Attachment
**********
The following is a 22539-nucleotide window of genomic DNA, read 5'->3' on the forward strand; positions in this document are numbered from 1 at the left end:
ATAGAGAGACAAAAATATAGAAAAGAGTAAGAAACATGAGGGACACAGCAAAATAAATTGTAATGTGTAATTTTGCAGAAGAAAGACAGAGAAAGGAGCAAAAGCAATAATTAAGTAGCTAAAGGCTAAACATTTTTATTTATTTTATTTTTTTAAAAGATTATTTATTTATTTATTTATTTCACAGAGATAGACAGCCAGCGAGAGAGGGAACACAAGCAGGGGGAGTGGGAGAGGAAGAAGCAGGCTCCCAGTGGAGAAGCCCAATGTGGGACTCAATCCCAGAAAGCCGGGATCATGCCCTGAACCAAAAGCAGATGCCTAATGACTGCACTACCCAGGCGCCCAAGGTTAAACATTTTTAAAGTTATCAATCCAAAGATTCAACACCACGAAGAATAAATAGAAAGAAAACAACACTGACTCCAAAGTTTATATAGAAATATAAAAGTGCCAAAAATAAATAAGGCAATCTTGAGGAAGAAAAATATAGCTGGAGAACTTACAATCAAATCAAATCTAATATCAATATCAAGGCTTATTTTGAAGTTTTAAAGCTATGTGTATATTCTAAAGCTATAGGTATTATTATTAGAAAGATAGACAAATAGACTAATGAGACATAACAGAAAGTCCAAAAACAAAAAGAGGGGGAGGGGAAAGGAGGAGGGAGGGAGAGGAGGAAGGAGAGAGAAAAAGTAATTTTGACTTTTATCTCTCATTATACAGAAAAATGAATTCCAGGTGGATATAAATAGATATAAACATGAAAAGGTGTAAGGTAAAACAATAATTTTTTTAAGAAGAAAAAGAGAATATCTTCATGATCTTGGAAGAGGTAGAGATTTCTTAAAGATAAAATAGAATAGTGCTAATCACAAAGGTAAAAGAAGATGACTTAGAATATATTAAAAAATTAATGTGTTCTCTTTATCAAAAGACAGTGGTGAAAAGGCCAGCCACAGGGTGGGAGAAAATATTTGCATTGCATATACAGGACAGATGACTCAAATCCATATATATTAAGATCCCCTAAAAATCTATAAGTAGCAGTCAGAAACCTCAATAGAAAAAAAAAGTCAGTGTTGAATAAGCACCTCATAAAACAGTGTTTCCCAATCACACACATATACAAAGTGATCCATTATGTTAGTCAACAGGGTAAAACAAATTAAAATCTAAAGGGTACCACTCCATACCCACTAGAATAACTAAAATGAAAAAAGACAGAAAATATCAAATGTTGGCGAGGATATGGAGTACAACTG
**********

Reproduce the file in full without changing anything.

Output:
The following is a 22539-nucleotide window of genomic DNA, read 5'->3' on the forward strand; positions in this document are numbered from 1 at the left end:
ATAGAGAGACAAAAATATAGAAAAGAGTAAGAAACATGAGGGACACAGCAAAATAAATTGTAATGTGTAATTTTGCAGAAGAAAGACAGAGAAAGGAGCAAAAGCAATAATTAAGTAGCTAAAGGCTAAACATTTTTATTTATTTTATTTTTTTAAAAGATTATTTATTTATTTATTTATTTCACAGAGATAGACAGCCAGCGAGAGAGGGAACACAAGCAGGGGGAGTGGGAGAGGAAGAAGCAGGCTCCCAGTGGAGAAGCCCAATGTGGGACTCAATCCCAGAAAGCCGGGATCATGCCCTGAACCAAAAGCAGATGCCTAATGACTGCACTACCCAGGCGCCCAAGGTTAAACATTTTTAAAGTTATCAATCCAAAGATTCAACACCACGAAGAATAAATAGAAAGAAAACAACACTGACTCCAAAGTTTATATAGAAATATAAAAGTGCCAAAAATAAATAAGGCAATCTTGAGGAAGAAAAATATAGCTGGAGAACTTACAATCAAATCAAATCTAATATCAATATCAAGGCTTATTTTGAAGTTTTAAAGCTATGTGTATATTCTAAAGCTATAGGTATTATTATTAGAAAGATAGACAAATAGACTAATGAGACATAACAGAAAGTCCAAAAACAAAAAGAGGGGGAGGGGAAAGGAGGAGGGAGGGAGAGGAGGAAGGAGAGAGAAAAAGTAATTTTGACTTTTATCTCTCATTATACAGAAAAATGAATTCCAGGTGGATATAAATAGATATAAACATGAAAAGGTGTAAGGTAAAACAATAATTTTTTTAAGAAGAAAAAGAGAATATCTTCATGATCTTGGAAGAGGTAGAGATTTCTTAAAGATAAAATAGAATAGTGCTAATCACAAAGGTAAAAGAAGATGACTTAGAATATATTAAAAAATTAATGTGTTCTCTTTATCAAAAGACAGTGGTGAAAAGGCCAGCCACAGGGTGGGAGAAAATATTTGCATTGCATATACAGGACAGATGACTCAAATCCATATATATTAAGATCCCCTAAAAATCTATAAGTAGCAGTCAGAAACCTCAATAGAAAAAAAAAGTCAGTGTTGAATAAGCACCTCATAAAACAGTGTTTCCCAATCACACACATATACAAAGTGATCCATTATGTTAGTCAACAGGGTAAAACAAATTAAAATCTAAAGGGTACCACTCCATACCCACTAGAATAACTAAAATGAAAAAAGACAGAAAATATCAAATGTTGGCGAGGATATGGAGTACAACTG